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Stay in the Loop With Hearing Loops

A hearing loop is a communication system that many theaters and auditoriums offer that allow AGX® hearing aids to receive a signal directly from the source. The loops help you cut through the noise in meeting halls, churches, and even your home so you never miss a moment. With no need for specific tuning, additional equipment, or headphones, a hearing loop is one of the most popular and effective listening accessories available.

Get in the (Hearing) Loop!

Some environments and situations simply aren’t optimal for your hearing aids. In concert halls and other wide-open venues that feature loud PA systems, sounds can echo and distort, making it difficult even for individuals with normal hearing to understand speech properly. Those with a hearing impairment, including those who use hearing aids, may have trouble with noise feedback or speech comprehension. Luckily, many venues are equipping their buildings with induction loop systems, which magnetically transmit sound to hearing aids and cochlear implants with telecoils (T-coils).

What Is Looping?

Looping systems serve as wireless loudspeakers that deliver sound from a source, such as a microphone, directly to your hearing aids. Many hearing aids these days are equipped with T-coils, offering looping capability to a wide number of those who use hearing aids. The looping system works similarly to Bluetooth® technology, which can be used to stream phone calls, music, and other audio from sources that are Bluetooth compatible.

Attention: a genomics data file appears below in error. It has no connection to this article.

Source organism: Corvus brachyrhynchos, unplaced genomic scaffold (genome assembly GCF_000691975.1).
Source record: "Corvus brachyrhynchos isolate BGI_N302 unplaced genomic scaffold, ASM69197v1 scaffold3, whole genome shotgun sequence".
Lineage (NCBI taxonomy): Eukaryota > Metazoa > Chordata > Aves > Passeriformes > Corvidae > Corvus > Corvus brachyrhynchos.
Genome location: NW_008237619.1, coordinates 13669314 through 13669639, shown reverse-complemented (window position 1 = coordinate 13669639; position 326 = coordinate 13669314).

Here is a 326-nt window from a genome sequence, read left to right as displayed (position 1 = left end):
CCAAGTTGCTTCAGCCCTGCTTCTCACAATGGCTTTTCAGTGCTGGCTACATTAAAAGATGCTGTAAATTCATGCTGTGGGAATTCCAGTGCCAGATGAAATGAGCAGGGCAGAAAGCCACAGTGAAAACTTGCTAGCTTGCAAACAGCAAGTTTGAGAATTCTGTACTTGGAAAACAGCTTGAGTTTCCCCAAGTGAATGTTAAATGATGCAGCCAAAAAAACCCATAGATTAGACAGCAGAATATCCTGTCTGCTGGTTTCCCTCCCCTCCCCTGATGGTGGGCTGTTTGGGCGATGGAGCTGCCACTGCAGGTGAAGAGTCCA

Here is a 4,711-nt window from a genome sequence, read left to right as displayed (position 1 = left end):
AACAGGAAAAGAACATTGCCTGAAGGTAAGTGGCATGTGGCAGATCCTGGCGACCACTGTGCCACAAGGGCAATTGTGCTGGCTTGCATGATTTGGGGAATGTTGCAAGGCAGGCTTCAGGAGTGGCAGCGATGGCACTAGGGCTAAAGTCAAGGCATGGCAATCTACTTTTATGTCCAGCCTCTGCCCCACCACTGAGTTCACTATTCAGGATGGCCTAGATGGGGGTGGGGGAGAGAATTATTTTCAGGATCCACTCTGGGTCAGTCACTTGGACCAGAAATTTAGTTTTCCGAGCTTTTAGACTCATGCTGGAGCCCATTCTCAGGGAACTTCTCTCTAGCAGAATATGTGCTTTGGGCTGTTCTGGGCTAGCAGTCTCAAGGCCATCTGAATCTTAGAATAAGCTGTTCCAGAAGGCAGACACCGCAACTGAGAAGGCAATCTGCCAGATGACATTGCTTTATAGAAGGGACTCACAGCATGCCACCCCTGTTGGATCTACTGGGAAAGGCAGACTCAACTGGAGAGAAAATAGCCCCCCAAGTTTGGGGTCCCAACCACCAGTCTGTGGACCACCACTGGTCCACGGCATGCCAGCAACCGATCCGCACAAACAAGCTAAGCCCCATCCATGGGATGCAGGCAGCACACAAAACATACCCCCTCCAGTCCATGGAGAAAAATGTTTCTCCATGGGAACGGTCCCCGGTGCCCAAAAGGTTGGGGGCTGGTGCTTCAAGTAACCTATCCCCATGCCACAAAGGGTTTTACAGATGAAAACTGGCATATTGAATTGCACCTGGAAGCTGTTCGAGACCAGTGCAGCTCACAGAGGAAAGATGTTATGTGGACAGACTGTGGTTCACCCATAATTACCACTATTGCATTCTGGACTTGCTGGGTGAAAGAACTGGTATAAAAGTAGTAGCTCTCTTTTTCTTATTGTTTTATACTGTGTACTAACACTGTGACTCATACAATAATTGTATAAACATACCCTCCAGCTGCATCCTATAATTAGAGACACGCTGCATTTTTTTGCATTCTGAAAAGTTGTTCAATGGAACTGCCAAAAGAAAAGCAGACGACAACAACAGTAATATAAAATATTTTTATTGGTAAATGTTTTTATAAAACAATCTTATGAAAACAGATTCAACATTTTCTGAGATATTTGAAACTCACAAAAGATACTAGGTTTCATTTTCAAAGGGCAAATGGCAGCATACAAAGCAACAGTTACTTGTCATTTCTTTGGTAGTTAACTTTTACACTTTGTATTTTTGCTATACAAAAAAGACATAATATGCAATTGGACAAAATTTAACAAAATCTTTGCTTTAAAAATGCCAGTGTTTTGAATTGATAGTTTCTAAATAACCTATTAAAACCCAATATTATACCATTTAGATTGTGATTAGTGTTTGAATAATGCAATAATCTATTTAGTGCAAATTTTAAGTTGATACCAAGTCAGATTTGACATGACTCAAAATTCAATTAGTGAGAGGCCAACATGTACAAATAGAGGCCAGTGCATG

What Are the Benefits of Looping?

Looping allows the hearing aid user to essentially bypass the ear’s process of receiving outside sounds and funneling them into the ear. Instead, it puts those sounds directly into the user’s ear via the hearing aids, which act as tiny personal audio streamers. Bypassing the need to hear the sounds in a wide-open hall removes possible technical difficulties like echoed speech and feedback. Looping offers a hearing “shortcut” and personalized sounds that make it easier for you to hear.

Where Are Looping Systems Found?

Churches, cathedrals, concert halls, theaters, auditoriums, airports, train stations, and other public venues are most likely to offer looping systems, although homes can also be equipped. Europe has already made these systems available in nearly all countries, and in many of their cities’ biggest venues, but Americans aren’t as aware of the technology.

How Do You Connect to Looping Systems?

Hearing aids that have a T-coil will usually have a “T” setting on the device itself that you can switch to. Buildings that offer hearing loops will provide a magnetic, wireless signal that is automatically picked up by the hearing aid when it’s set to the “T” setting.

Enjoy your new listening experiences brought to you by your new knowledge of hearing loops!